In October 1986, the probate action came for hearing and appellant was apprised of the provisions of OCGA 9-2-5 prohibiting a plaintiff from prosecuting two actions in the courts at the same time for the same cause of action and against the same parties. The probate court entered an order in favor of appellee, and thereafter dismissed the action on the statute of limitations grounds. Appellants appealed to the superior court; the appeal was designated as no. 86CV32,482 (2482).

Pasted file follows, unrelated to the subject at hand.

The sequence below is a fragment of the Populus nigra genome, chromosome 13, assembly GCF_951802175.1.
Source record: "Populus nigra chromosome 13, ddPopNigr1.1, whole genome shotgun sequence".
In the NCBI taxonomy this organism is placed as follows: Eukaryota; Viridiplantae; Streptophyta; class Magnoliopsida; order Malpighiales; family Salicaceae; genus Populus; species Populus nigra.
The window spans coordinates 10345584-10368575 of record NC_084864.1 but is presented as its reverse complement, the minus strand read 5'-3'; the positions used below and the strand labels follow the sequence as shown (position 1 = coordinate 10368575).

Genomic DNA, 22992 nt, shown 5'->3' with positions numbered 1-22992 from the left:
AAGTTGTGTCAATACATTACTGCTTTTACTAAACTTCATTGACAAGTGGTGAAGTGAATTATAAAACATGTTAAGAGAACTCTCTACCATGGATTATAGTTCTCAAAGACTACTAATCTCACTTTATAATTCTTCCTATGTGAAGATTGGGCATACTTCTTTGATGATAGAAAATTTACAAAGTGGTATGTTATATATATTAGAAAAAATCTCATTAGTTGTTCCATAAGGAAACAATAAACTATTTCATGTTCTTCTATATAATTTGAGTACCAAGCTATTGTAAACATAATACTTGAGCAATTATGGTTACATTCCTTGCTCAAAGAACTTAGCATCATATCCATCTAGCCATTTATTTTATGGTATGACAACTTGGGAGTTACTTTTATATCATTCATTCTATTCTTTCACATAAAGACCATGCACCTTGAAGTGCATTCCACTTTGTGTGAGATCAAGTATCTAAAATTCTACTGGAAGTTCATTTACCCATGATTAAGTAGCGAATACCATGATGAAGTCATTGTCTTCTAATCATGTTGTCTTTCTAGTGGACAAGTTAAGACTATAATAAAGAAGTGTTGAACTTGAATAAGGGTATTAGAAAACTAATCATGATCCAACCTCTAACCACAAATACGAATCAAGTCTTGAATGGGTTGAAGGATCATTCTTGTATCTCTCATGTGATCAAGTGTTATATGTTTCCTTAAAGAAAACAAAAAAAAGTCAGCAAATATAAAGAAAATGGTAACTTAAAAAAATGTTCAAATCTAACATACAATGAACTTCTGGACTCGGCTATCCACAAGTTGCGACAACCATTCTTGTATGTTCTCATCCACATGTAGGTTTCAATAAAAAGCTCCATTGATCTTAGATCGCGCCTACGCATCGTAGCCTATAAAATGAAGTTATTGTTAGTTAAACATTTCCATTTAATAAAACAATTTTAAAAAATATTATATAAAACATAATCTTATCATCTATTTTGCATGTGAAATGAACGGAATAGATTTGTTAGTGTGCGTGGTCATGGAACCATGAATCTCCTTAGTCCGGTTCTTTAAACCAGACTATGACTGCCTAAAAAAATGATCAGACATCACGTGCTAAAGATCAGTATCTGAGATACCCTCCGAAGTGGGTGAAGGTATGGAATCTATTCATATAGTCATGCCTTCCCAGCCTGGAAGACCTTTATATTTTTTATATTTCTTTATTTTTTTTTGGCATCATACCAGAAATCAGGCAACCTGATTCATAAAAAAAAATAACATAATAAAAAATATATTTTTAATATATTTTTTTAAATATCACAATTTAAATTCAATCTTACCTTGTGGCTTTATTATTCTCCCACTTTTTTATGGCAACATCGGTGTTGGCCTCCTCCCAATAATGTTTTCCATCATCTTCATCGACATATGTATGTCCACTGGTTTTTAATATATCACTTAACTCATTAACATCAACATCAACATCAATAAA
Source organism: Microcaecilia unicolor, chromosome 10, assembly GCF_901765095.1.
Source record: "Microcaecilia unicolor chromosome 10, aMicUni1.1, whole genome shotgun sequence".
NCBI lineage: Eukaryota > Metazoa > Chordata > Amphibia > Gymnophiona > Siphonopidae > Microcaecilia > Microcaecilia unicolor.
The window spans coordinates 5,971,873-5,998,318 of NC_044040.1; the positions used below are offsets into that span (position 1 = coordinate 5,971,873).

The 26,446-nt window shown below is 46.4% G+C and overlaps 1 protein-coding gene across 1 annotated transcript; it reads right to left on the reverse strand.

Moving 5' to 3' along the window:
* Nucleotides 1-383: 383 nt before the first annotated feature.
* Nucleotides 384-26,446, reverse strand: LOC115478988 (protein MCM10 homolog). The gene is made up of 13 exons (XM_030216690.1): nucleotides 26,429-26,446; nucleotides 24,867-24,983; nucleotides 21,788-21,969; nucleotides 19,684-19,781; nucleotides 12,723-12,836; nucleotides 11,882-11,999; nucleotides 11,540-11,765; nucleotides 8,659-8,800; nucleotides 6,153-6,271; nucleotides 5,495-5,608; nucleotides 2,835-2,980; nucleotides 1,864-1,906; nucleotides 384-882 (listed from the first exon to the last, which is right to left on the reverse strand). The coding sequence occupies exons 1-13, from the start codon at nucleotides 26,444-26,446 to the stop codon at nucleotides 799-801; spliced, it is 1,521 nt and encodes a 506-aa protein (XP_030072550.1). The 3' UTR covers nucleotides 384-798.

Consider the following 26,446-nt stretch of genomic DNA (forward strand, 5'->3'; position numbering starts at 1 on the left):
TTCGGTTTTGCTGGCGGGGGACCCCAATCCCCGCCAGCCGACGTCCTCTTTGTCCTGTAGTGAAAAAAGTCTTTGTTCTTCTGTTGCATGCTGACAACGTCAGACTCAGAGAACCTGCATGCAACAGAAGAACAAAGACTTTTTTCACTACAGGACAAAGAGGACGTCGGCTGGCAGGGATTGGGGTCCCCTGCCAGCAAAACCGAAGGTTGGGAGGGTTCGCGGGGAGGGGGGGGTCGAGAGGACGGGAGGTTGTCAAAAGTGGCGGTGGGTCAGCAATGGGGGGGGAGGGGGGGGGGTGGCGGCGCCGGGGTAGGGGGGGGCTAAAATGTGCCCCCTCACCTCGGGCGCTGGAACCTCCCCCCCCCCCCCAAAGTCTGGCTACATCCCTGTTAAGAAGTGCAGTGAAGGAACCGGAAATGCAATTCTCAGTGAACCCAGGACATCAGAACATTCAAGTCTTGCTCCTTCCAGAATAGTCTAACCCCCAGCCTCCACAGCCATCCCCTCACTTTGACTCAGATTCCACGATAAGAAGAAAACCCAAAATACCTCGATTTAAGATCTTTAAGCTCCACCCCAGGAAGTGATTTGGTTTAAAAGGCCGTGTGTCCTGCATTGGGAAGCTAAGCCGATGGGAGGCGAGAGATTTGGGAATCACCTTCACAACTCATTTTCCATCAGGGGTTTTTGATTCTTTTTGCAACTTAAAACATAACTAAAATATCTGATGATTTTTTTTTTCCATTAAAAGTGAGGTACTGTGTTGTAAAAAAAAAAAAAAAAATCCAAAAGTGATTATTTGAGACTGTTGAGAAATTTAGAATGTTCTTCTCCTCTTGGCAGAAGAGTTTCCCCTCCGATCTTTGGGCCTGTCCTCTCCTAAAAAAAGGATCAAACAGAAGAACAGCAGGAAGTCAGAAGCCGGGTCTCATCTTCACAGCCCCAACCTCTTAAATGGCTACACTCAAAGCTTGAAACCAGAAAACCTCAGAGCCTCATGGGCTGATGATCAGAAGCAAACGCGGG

After appellants appealed the probate court's order, appellee North moved to dismiss superior court action, no. 2305, pursuant to OCGA 9-2-5. The motion was granted and appeal was taken to this court. In Liner v. North, 184 Ga. App. 74 (2) (360 SE2d 637), this court affirmed the trial court's judgment and rejected appellants' claim that both the defendant and the relief sought in the two cases were different. In doing so, we expressly concluded "[b]oth suits clearly involved the same defendant and the same transactions, and both sought substantially the same relief. . . . [T]he trial court did not err in dismissing the superior court action in the absence of an election by the appellants as to which action they intended to pursue." (Emphasis supplied.) Id. at 75. Our ruling was not appealed.